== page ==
Public Art & Wayfinding Projects
In November, 2018, we installed five brightly-colored signal box wraps at Beacon Hill intersections that incorporate the Common Threads: Community Patterns motifs of the Carl Smool art installation at Beacon Hill’s Link light rail station.
On the narrow sides of the signal boxes, a map depicts the neighborhood from the north end of Jefferson Park to S. Bayview St. and is dotted with landmarks (it also shows you where you are on the map!).
This project is one of multiple efforts to unify and beautify the north Beacon walking district—helping people enjoy all the neighborhood has to offer, making the area more walkable and easier to navigate. The signal box wraps came on the heels of the wayfinding signs (red poles with blue signage, see below!) we installed in 2017 and preceded the “Welcome to Beacon Hill” signs we developed in 2019.
Dozer Art — Crick Lont, creator of Dozer Art, has been pushing the envelope of creativity and bringing the world his expressions and thoughts, in a stylistic manner, that has awed audiences across the country. With collaborations including local and global artists, he has created a platform for his art and has used this as a means to help other artists get recognition for their talent. Dozer Art has made it a mission to bring art to the world and help artists alike have a chance to be seen.
Angelina Villalobos — The mental inspiration for my body of work is Folklore; stories humans have created and collected to explain the unknown. Tales about animals and their wit especially pique my interest. Religion is also another way humans have used to explain what they don’t understand. The visual inspiration my work pulls from include Mexican Folk, Mesoamerican, Pacific Northwest Native American, and Japanese art. These are then filtered through the eyes of an anime and comic book lover.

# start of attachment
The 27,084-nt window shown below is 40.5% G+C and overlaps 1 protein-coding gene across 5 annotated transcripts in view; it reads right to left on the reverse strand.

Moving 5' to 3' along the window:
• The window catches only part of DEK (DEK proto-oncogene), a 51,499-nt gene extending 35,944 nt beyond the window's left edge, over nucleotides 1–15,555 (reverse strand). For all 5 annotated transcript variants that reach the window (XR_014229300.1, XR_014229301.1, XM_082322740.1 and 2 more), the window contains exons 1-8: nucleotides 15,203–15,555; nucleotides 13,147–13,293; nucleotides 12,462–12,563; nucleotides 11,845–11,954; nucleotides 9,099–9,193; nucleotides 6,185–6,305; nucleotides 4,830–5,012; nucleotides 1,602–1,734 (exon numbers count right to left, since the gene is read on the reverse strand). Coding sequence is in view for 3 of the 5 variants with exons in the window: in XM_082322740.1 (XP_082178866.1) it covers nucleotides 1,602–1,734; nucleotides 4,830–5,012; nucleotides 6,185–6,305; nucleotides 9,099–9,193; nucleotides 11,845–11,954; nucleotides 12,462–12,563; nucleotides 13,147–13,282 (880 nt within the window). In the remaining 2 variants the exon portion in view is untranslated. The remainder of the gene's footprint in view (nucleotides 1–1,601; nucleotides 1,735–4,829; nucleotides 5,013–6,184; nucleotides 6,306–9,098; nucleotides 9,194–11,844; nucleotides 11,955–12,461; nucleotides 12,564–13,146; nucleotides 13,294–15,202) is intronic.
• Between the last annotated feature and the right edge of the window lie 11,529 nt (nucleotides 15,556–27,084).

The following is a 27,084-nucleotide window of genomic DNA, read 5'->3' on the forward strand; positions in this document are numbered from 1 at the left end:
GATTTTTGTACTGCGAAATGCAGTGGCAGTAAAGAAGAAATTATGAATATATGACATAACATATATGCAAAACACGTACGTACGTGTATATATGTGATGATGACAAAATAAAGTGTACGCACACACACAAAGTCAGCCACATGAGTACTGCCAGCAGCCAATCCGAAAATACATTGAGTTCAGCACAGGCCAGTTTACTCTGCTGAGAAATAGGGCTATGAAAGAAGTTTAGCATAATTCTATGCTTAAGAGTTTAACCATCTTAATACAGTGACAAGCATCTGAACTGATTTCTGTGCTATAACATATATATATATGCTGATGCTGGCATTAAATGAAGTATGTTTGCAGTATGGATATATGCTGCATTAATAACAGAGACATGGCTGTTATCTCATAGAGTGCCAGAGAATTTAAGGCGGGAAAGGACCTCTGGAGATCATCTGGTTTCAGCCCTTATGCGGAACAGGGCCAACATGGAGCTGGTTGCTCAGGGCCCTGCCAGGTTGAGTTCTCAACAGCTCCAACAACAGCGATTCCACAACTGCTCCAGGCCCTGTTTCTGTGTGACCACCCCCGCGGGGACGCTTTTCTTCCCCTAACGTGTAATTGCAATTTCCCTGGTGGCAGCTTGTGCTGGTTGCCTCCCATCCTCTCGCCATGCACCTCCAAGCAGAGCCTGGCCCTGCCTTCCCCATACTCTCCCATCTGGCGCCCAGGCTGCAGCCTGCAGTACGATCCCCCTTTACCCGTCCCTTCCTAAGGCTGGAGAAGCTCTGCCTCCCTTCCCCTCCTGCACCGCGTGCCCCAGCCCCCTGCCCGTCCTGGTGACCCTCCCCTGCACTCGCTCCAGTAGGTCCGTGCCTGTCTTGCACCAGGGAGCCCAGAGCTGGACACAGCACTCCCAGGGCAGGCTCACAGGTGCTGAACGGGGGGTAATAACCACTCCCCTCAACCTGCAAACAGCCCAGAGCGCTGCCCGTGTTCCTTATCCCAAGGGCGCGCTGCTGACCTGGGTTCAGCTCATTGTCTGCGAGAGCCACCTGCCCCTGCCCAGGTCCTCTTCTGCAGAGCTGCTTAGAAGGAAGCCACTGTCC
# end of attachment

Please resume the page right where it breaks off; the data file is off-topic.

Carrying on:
With funding from the Office of Economic Development in 2016, we were able to work with SDOT to have nine poles installed along Beacon Ave. S. from S. Spokane up to the corner of Beacon Ave. S. and S. 14th.
The signs point to public destinations like Jefferson Park and the Library, but also mark lesser known places like the 12th Ave. View Point.
Folks in the neighborhood already know which direction to turn when they’re headed off to the park, but we hope they’ll encourage visitors to explore a bit when they step off the Light Rail for lunch.
After months of vigilance, the warehouse door at S. 15th and Beacon Ave. S stayed free of tagging (thanks to our service contract with Graffiti Busters) and we embarked on a mural project that would change the vibe of the neighborhood. The fact that this wall site happened to be smack in the center of our north commercial district gave us inspiration to put the project together. We called on local urban artists Charms Won and Crick from Dozer Art. Both were game—and while Beacon Hill Merchants managed the project, provided for supplies and other project costs—we take our hats off to these two artists for pulling it off in just three days!
Take note: the building was subsequently demolished, but we hired Crick to put his signature sunflowers on Beacon Hill bus shelters.
Public safety and clean streets are a priority for the shopping experience. We collaborate with other groups to organize regular street cleaning along our arterials, and work hard to reduce the impacts of public alcohol consumption. We engage in various projects to improve the pedestrian experience in our town center and around the neighborhood, ranging from signage to lighting and plantings to benches. At some point, we are all pedestrians.
Neighbors and business owners have joined forces to fight litter in the Beacon Hill commercial district. Four teams of volunteers work together to pick up litter weekly along a 1.5 mile stretch of Beacon Ave and 14th Ave, from S Massachusetts St to S Spokane St. Contact us at email@example.com if you are interested in joining this dedicated group of people.
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For people who love Beacon Hill’s ethnic, social, and economic diversity, Beacon Business Alliance promotes the neighborhood, connects stakeholders, and more.
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